SOFIA: The EU should assume a bigger role in the democratic transitions in North Africa and the Middle East, politicians and experts said Thursday, pointing to eastern Europe’s post-communist experience.
“In most countries there is a feeling now that what the European Union is offering is not sufficient. I think it is true,” Hungarian Foreign Minister Janos Martonyi, whose country holds the rotating EU presidency, told a conference in Sofia.
The two-day panel, to be addressed Friday by UN Secretary-General Ban Ki-moon, brought together more than 150 government officials, analysts and journalists from across eastern Europe, as well as activists who took part in the upheavals in Egypt, Yemen and Tunisia.
Martonyi urged the bloc to “reconsider and revisit its neighborhood and Mediterranean policy”, to offer expertise and also money and market access to countries in North Africa and the Middle East.
After 20 years of post-communist transition to democracy, eastern Europe could help with constitutional reforms, organizing free elections and setting up democratic institutions, political parties and free media, Bulgarian Prime Minister Boyko Borisov added.
“It is our deep conviction that Europe cannot stand idly by but should be committed to supporting the democratic processes in our southern neighbors,” he said.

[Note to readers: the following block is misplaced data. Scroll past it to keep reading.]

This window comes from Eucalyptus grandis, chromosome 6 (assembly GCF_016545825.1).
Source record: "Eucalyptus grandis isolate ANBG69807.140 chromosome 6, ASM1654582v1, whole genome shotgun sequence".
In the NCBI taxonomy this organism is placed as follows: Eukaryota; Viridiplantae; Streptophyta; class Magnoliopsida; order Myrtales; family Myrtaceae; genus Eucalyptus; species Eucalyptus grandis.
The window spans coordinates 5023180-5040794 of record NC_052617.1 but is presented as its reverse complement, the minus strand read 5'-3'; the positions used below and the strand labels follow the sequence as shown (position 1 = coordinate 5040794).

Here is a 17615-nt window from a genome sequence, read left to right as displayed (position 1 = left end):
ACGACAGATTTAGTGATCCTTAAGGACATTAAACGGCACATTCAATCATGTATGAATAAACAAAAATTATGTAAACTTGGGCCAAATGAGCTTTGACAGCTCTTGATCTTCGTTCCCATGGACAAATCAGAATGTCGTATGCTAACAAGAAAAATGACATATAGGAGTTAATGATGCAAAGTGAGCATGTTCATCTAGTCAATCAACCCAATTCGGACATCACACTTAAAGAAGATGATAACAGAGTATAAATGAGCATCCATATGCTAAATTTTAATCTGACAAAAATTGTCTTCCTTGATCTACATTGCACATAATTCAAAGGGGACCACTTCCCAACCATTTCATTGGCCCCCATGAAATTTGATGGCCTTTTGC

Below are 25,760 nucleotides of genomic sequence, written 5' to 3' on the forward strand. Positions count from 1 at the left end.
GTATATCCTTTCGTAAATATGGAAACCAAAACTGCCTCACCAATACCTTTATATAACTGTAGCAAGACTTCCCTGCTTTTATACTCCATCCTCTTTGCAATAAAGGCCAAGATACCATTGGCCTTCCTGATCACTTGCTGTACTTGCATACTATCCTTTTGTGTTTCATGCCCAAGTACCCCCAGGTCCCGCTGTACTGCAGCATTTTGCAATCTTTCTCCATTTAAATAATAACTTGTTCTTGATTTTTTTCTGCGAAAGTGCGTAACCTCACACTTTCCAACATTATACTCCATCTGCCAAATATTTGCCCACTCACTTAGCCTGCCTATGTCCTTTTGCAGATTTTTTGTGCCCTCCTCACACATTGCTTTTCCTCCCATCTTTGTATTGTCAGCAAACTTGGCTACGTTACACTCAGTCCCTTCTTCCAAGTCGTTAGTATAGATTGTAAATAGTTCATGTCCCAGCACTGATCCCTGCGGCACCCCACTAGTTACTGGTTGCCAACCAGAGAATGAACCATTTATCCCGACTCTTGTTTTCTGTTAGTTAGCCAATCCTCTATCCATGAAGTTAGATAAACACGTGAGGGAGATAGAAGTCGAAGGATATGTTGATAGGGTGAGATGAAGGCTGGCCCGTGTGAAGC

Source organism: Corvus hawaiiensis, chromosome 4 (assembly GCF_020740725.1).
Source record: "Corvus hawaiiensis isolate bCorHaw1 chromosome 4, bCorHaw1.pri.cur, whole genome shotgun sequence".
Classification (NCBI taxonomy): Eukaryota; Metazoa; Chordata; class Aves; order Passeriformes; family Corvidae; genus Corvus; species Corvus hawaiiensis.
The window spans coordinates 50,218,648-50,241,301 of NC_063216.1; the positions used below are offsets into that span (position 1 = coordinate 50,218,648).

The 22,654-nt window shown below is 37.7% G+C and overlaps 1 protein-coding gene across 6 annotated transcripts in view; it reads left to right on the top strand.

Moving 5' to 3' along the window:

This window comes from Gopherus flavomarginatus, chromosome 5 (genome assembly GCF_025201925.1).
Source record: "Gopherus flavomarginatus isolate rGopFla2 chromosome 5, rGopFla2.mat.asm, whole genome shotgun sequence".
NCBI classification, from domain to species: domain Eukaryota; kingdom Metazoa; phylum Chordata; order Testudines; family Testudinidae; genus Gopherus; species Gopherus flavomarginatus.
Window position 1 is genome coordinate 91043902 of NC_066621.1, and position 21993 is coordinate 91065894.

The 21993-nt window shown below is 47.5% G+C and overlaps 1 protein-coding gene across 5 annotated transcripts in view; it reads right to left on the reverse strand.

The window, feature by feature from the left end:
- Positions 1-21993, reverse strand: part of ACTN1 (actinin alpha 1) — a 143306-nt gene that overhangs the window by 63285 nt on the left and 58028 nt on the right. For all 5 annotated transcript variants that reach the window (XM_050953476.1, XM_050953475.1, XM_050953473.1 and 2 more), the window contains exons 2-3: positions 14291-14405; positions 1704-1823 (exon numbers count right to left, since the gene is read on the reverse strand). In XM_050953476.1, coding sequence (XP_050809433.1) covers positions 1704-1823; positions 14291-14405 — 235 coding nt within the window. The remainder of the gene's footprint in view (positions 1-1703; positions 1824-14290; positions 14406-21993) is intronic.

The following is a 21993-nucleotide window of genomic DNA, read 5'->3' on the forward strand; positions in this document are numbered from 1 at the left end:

North Africa and the Middle East could also learn from eastern Europe’s mistakes in the fight against corruption and judiciary reform, Borisov added.
At the same time, Europe must also respect human rights, Council of Europe chief Thorbjorn Jagland insisted, as thousands of migrants have fled North Africa, sparking anger in Italy and France.
“I am worried that the situation may evolve into a migration crisis,” Jagland warned.
While he did not question “the right and responsibility of all European governments” to regulate immigration, “Europe’s response must be in line with international human rights and humanitarian standards”
“We cannot expect these countries to apply human rights standards if we do not apply them ourselves,” he added.